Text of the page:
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Dublin: 12 °C Tuesday 23 April, 2019
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Prescription drug usage on the rise among women

A survey on drug consumption in Ireland has noted a “huge increase” in the usage of legally available opiates – particularly among women – prompting a call for the examination of how benzodiazepines are prescribed.

Image: Melanie Tata via Creative Commons/Flickr

THE HSE HAS been asked to investigate prescription practises for certain medications after a national study showed a “huge increase” in the usage of legally available opiates.

Women and people aged between 25 – 34 are most likely to consume such drugs, according to a recent survey by the National Advisory Committee of Drugs.

The survey noted a marked increase in the number of people who used substances classed under the broad category “other opiates”; these drugs range from painkillers – such as codeine – to anti-anxiety medication, tranquilisers and sedatives.

In response to the survey, the Minister of State for Primary Care Róisín Shorthall asked the HSE to examine how benzodiazepines are prescribed – with the substance being an active ingredient in products like Valium, Xanax, Sobril, Xanor and Mogadon.

Shorthall said the rise in usage was a reason for concern, and noted that such drugs can be sourced either from within the country or bought over the internet. As such, the substances are open to abuse as they can be obtained illegally or used without professional supervision.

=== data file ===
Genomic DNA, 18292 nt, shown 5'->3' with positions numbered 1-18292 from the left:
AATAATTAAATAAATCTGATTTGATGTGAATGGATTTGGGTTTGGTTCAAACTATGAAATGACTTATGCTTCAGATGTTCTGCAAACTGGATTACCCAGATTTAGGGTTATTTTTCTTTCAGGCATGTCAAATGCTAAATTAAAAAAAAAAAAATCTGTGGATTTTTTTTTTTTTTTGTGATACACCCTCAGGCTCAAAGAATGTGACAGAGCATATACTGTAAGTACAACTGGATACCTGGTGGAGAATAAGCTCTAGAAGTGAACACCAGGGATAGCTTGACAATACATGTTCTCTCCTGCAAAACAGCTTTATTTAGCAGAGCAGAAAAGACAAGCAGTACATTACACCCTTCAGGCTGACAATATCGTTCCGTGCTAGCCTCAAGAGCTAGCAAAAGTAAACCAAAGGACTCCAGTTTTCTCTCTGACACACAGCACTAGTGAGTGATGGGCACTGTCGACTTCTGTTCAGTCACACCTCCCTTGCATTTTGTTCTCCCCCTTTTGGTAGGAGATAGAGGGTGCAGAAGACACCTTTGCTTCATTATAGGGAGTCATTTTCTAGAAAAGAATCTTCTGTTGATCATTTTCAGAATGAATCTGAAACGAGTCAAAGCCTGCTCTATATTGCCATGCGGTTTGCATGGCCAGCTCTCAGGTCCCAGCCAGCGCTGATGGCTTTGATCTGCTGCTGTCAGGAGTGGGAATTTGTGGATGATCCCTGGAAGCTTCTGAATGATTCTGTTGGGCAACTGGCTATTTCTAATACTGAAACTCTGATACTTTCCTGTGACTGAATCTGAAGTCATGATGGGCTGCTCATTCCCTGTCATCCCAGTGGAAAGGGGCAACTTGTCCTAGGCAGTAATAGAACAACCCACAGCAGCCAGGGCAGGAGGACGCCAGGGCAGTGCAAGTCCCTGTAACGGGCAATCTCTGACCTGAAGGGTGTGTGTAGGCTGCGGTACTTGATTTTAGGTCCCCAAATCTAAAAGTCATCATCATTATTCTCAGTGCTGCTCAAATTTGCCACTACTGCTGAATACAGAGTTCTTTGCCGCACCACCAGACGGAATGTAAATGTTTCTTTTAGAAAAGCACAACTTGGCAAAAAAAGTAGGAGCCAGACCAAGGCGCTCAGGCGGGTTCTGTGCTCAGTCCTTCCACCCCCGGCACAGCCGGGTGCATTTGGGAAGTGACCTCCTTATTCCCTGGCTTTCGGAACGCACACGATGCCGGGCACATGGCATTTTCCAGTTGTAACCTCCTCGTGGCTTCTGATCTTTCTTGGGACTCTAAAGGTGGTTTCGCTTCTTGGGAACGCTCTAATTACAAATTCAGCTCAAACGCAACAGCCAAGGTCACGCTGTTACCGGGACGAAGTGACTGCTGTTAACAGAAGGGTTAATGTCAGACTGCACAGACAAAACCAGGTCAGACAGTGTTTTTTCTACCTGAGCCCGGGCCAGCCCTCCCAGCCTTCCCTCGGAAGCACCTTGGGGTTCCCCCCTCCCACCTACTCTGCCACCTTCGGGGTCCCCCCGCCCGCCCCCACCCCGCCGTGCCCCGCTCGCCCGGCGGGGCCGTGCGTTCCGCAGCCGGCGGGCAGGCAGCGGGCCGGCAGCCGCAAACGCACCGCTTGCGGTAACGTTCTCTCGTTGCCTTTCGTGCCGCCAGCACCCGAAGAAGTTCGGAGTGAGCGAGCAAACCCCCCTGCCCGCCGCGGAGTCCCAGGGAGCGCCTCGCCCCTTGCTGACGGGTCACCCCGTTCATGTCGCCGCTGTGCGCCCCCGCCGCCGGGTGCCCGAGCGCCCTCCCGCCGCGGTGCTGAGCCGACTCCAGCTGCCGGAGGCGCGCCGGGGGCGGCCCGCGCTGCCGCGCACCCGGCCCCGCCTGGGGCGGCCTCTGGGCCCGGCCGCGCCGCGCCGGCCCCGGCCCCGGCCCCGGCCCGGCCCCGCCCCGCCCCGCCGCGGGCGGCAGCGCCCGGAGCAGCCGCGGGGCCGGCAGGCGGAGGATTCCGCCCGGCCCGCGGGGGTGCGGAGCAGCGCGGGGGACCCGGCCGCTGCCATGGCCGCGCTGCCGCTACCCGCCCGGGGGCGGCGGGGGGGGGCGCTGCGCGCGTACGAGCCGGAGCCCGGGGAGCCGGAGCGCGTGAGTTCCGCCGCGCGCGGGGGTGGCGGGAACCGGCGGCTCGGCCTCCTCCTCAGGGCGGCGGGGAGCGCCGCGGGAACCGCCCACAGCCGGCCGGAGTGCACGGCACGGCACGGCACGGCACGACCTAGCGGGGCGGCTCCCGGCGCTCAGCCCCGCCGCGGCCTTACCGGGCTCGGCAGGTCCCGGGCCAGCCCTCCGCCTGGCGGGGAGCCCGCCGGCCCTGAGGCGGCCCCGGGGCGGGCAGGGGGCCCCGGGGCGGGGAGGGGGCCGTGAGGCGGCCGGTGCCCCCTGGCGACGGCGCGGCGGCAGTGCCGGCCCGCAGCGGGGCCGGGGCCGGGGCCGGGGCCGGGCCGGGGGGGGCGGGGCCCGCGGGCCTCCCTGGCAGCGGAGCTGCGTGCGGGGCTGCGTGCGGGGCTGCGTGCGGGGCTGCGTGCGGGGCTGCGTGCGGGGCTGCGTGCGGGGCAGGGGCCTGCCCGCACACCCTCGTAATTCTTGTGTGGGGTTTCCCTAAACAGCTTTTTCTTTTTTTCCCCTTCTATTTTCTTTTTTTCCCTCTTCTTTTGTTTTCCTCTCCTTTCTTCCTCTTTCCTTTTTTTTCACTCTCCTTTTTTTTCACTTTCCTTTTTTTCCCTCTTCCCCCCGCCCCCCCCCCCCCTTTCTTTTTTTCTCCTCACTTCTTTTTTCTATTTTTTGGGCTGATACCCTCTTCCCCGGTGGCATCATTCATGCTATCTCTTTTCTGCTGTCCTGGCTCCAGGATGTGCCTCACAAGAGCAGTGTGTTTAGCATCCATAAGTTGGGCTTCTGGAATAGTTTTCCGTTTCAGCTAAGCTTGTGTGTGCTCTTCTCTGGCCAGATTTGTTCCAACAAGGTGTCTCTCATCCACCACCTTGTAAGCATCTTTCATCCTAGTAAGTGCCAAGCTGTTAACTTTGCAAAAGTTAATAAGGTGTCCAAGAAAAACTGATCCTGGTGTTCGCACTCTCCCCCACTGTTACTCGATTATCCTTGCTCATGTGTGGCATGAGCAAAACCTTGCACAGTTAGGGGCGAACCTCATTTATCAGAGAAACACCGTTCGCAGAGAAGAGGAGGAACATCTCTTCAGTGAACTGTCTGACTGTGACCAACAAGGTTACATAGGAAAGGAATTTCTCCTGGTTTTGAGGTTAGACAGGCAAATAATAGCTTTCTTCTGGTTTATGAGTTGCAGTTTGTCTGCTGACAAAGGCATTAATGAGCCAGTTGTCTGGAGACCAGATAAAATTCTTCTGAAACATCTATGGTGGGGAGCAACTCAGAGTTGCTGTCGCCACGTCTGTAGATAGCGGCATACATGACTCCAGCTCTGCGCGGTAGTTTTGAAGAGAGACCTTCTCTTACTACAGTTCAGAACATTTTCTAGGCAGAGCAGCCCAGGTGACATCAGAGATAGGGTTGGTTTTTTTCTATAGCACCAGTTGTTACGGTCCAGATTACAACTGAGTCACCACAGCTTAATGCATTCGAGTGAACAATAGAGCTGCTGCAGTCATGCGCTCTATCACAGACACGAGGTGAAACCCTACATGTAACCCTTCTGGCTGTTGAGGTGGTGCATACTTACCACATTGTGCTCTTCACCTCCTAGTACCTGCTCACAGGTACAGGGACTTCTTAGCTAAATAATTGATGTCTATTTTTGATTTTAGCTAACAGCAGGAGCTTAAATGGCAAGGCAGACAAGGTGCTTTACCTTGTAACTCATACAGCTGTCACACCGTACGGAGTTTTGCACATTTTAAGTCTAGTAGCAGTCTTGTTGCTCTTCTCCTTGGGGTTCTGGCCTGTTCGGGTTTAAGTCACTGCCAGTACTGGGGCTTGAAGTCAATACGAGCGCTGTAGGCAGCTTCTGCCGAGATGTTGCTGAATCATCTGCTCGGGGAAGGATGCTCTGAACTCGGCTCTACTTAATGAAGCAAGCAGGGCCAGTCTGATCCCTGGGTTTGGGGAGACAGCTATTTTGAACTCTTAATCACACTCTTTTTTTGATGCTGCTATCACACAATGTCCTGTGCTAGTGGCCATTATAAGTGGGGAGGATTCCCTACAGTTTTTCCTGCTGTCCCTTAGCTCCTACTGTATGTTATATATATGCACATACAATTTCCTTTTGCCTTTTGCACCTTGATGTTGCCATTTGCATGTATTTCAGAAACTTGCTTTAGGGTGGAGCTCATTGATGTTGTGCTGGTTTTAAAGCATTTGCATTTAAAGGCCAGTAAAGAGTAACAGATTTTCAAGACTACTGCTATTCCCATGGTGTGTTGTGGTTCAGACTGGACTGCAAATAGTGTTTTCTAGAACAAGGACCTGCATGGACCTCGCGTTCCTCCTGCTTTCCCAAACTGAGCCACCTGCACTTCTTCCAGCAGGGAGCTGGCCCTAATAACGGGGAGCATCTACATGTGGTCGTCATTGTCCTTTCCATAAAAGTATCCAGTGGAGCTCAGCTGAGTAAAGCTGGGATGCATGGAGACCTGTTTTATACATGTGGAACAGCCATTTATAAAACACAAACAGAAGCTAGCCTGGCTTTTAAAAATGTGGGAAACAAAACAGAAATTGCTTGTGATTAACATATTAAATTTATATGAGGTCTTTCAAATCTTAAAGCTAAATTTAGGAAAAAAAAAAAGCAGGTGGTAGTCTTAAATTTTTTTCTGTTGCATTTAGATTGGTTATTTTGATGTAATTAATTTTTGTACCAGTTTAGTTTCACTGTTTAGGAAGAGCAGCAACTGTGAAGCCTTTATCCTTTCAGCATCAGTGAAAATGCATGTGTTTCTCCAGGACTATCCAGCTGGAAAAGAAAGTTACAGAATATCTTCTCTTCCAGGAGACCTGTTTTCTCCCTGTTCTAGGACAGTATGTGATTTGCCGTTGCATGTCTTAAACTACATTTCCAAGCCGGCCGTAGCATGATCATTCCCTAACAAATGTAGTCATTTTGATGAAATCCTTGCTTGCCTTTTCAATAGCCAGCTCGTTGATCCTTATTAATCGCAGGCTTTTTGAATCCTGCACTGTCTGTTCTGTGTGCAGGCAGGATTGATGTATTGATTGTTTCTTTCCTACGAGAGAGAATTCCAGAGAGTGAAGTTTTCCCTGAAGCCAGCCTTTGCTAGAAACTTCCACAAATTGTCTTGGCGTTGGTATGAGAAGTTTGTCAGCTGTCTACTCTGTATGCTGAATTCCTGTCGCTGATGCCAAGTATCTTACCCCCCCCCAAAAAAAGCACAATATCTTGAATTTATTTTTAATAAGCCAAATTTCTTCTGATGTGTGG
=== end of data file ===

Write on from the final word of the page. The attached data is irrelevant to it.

Illegal drugs

In contrast, levels of illegal drug use in Ireland over the past four years has been shown to be relatively stable.

The survey noted drug usage patterns in the 15 – 64 age group in the Republic and Northern Ireland between October 2010 and May 2011. The findings were then compared with a survey from the same period four years ago.

The NACD report showed that men and those aged between 15 – 24 are the most likely to use illegal drugs, and found no indication of the gender gap narrowing.

Chairperson of the NACD, Dr Des Corrigan, said it was “significant” that the level of recent and current drug use has been mainly stable between 2006 – 2007 and 2010 – 2011 for all illegal drugs. The psychoactive substances identified in the survey included cannabis, ecstasy, cocaine, LSD, poppers, magic mushrooms, solvents, amphetamines, methadone and heroin.

The overall prevalence rate for the use of any illegal drug last year was 7 per cent, compared to 7.2 per cent in 2006 – 200.

Breakdown of illegal drug use

Cannabis continues to be the most commonly used illegal drug, with 25 per cent of respondents saying they had used it at some point in their lives. Of those, 6 per cent had used cannabis in the last year and 3 per cent reported using it in the last month.

The life time prevalence rate (the cumulative measure of the total number of people who have ever tried a drug) for all other illegal drugs was considerably lower than cannabis:

  • Cocaine, ecstasy, magic mushrooms – 7 per cent (each)
  • Amphetamines – 5 per cent
  • LSD, poppers – 4 per cent (each)
  • Heroin – 0.8 per cent
  • Crack – 0.6 per cent
  • Methadone – 0.5 per cent

Joan O’Flynn, Director of NACD said the new survey findings suggest that there is a “continuing need for preventative measures under the National Drugs Strategy that focus on young people, particularly young men, their families and communities and that take account of the gendered nature of substance use.”

Read the full NACD report>

Read: €19bn worth of Irish drug exports at risk as drug patents expire>

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